ENGLEWOOD, Colo. — Two cities on Tuesday began removing homeless encampments due to "serious issues with public health and safety."
The City of Englewood and other local agencies began removing a homeless encampment along the banks of the South Platte River. Officials in the city of Aurora also began removing a homeless encampment in the area of Interstate 70 and Airport Boulevard.
The Englewood camp is located near West Dartmouth Avenue and South Platte River Drive. The city said it expects between 50-75 people experiencing homelessness to be moved from the area. Those who refuse to leave the area could be subject to criminal charges.
“The growing encampment is creating serious issues with public health and safety,” said Englewood Police Chief John Collins. “For the welfare of the public and of the individuals residing at the camp, it’s simply become a dangerous situation that can’t be ignored.”
Englewood Police responded to a stabbing in that area on May 2 that involved an altercation between two homeless men. Patrol officers have also encountered trip wires that were installed to discourage people from encroaching near the camps, the city said in its release.
Hypodermic needles and human waste have been found along the shoreline.
Signs were posted and flyers were distributed last month declaring the site a public nuisance under Title 15 of the Englewood Municipal Code, according to the city. The area has also has been identified as a flood control and erosion mitigation area by the Urban Drainage and Control District.
Representatives from Change the Trend, a group whose mission is to mobilize and equip the Englewood, Littleton, and Sheridan communities to constructively engage the issue of homelessness, will be on hand Tuesday morning.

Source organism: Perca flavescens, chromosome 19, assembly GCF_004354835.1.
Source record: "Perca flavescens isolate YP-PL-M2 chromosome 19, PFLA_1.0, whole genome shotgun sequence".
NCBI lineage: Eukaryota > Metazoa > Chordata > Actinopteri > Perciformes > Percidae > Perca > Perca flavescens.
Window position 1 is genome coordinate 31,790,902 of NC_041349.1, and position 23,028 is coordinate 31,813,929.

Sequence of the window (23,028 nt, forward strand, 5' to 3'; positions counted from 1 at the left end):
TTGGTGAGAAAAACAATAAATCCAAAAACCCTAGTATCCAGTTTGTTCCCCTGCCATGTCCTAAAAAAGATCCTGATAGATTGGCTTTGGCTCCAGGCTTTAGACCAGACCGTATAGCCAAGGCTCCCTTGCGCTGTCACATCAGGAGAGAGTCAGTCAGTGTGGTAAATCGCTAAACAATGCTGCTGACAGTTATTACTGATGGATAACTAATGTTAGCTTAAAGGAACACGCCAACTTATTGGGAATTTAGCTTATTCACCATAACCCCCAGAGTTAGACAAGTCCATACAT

"Homeless people get stuck with a bad stigma," said Boo Crosby, Change the Trend & Café 180 manager. "A lot of people think they’re just flying a sign on the corner. In reality, about 60% of people who are homeless have jobs. They just can’t make enough to get into housing."
They'll be handing out information to assist displaced individuals with food, medical care, shelters and other resources.
"I know it's going to be unfortunate for some of those guys who have to move on from those camps down at the river," Crosby said. "But it's an opportunity for us to engage with them, create relationships, which is a huge part of this. And to show them the different resources that are available to them."
Co-responders from AllHealth Network will assist with behavioral health services.
The effort to remove the camps is expected to be completed within one week. Once that's complete, the Urban Drainage and Control District will begin a reseeding campaign to mitigate the damage to the river bank.
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